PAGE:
Mt Paektu is the native home of Chairman Kim Jong Il (1942-2011).

Regarded as the ancestral peak of the Korean people and the hallowed summit of the Korean revolution, it proudly holds the distinction of being the loftiest mountain in Korea. Since time immemorial, its rugged terrain and harsh weather rendered it uninhabited. The emergence of the “first residents” unfolded in the late 1930s within the primeval forests, a period coinciding with Korea’s occupation by Japan (1905-1945).

During the intense anti-Japanese armed struggle led by Kim Il Sung on the vast Manchurian plain, the leadership base shifted to Mount Paektu. Secret camps and the headquarters of the Korean People’s Revolutionary Army were established in the Sobaeksu Valley.

Nestled in this unnamed location, surrounded by towering mountains and thick woodlands, the Sobaek Stream winding through, a modest log cabin with a roe-hoof door handle, smaller than its counterparts, was erected.

It was within this unassuming log cabin that Chairman Kim Jong Il, who left an enduring mark on the world’s political history, was born on February 16, 1942.

As the offspring of guerrillas, Kim Jong Il’s life embarked on an extraordinary trajectory from the outset. His formative years were steeped in the aroma of gunpowder, subsisting on military provisions, and resonating with the cadence of battle.

The initial figure reflected in his eyes was his mother in military attire, and amidst guerrillas, he matured. His playground, from the outset, was Mount Paektu.

Recalling his unconventional birth and upbringing with profound sentiment, President Kim Il Sung expressed, “That Kim Jong Il is a son of Mount Paektu means that he was born of the anti-Japanese revolution as a son of the nation. He is a son of Korea who started his life and rose as a lodestar of our revolution in the embrace of the anti-Japanese revolutionary fighters.”

In the era of constructing a new democratic society, amidst prevailing backwardness, poverty, and colonial vestiges post-liberation on August 15, 1945, during the Korean War (1950-1953), and amid the reconstruction efforts post-war under President Kim Il Sung’s guidance, Kim Jong Il nurtured a grand aspiration to guide Korea towards a radiant future by inheriting Kim Il Sung’s cause. The poem “O, Korea, I Will Add Glory to Thee,” penned upon entering Kim Il Sung University in the early 1960s, encapsulates the magnitude of his ambition.

The period spanning over half a century, commencing from June 1964 when he joined the Central Committee of the Workers’ Party of Korea after university, witnessed the realization of his ambitions.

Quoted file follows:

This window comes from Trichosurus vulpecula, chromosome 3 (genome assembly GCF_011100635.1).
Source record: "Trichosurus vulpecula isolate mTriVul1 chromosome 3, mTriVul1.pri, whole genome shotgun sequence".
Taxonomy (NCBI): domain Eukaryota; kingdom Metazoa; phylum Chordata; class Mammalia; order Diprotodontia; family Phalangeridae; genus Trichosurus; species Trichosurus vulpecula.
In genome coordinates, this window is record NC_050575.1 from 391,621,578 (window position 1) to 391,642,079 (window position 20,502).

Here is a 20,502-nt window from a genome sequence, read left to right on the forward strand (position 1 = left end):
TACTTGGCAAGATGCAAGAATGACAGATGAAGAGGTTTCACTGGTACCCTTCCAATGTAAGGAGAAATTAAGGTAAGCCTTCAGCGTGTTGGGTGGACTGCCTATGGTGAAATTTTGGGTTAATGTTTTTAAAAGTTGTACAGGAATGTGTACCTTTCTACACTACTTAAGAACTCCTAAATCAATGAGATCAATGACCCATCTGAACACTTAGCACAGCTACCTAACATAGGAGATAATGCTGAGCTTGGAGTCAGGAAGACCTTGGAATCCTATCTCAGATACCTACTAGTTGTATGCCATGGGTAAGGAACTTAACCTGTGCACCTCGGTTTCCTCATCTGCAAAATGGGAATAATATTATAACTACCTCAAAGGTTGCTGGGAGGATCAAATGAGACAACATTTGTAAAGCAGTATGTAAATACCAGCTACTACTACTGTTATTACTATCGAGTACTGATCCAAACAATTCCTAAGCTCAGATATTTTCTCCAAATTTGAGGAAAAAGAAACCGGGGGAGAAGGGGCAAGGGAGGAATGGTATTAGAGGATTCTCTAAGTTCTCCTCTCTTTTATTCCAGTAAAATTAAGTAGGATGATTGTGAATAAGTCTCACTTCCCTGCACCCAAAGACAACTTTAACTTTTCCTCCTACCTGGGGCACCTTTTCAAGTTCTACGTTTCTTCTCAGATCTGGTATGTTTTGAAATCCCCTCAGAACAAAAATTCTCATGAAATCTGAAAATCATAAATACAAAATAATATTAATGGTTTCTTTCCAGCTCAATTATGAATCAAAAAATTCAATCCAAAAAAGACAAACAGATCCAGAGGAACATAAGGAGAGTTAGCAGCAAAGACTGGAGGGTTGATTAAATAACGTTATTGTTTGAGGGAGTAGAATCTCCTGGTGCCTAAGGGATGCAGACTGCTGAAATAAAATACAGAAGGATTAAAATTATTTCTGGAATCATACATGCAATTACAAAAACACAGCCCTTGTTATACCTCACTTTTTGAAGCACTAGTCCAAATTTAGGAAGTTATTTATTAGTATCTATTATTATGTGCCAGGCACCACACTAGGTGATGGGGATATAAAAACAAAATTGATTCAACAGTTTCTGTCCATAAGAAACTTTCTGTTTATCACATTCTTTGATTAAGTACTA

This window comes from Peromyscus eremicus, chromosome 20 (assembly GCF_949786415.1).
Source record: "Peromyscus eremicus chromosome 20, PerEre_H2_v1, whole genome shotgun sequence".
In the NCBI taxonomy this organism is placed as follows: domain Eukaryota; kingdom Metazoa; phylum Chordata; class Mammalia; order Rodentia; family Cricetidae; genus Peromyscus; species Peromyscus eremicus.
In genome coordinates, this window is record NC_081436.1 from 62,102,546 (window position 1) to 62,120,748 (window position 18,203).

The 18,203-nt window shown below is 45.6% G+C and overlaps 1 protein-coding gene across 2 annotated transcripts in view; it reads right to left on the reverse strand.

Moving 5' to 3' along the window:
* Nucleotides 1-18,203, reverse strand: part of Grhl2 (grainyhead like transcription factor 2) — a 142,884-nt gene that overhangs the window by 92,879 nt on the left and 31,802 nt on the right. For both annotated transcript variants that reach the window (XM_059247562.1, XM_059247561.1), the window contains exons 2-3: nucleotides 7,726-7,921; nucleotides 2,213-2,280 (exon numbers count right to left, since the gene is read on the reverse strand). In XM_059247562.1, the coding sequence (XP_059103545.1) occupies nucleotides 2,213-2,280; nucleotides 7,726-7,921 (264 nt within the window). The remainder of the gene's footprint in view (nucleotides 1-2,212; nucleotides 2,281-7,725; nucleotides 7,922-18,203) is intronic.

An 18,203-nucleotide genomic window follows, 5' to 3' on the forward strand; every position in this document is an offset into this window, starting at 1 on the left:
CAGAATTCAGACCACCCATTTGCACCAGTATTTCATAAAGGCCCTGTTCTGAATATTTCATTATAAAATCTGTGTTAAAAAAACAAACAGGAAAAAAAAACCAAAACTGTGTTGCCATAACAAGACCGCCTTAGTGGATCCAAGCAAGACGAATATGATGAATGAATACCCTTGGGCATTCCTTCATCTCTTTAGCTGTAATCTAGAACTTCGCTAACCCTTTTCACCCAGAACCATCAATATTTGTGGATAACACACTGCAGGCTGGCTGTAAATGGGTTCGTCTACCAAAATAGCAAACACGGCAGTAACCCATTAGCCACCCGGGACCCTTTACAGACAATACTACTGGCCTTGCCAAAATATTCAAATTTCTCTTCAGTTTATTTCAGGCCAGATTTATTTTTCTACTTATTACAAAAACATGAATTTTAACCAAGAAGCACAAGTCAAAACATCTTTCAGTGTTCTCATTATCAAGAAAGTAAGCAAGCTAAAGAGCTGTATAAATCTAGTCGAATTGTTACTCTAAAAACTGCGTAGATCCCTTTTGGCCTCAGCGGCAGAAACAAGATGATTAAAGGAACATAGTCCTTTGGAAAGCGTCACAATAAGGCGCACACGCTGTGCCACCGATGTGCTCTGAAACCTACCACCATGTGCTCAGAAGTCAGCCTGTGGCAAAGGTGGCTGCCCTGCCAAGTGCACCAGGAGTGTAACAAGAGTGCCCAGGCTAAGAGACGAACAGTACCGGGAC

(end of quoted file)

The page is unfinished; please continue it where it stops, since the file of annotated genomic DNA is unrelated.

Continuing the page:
He elevated the Juche idea, formulated by Kim Il Sung, as the guiding ideology for the Korean people and the epoch of independence, permeating it through all facets of the nation, forging a united and resolute socialist state. Initiating a golden age in arts and literature, globally termed the “Renaissance in the 20th Century,” he oversaw the construction of numerous architectural marvels that astonished the world.

In the waning years of the last century, the DPRK confronted unprecedented economic hardships due to severe economic sanctions, blockades by imperialist forces leveraging the collapse of socialist nations, and consecutive natural disasters.

During this challenging period, Chairman Kim Jong Il stood unwaveringly alongside the people and soldiers. Through his on-site guidance tours, he bolstered their spirits, sharing both joys and sorrows.

Thanks to his original Songun politics, the DPRK emerged as a military powerhouse, armed not only with cutting-edge offensive and defensive capabilities but also an indomitable deterrent against formidable adversaries. It defended its unique form of socialism, creating a steadfast foundation for constructing a potent socialist nation by reversing the tide.

His pursuit of independence, peace, and friendship in external affairs found validation and vitality in practice.

Diplomatic relations flourished between the DPRK and numerous countries, transcending ideological and social differences. The DPRK, by expanding and nurturing economic and cultural exchanges with various nations and fortifying solidarity with progressive peoples aspiring for independence and justice, played a crucial role in promoting the global trend towards independence, peace, and friendship.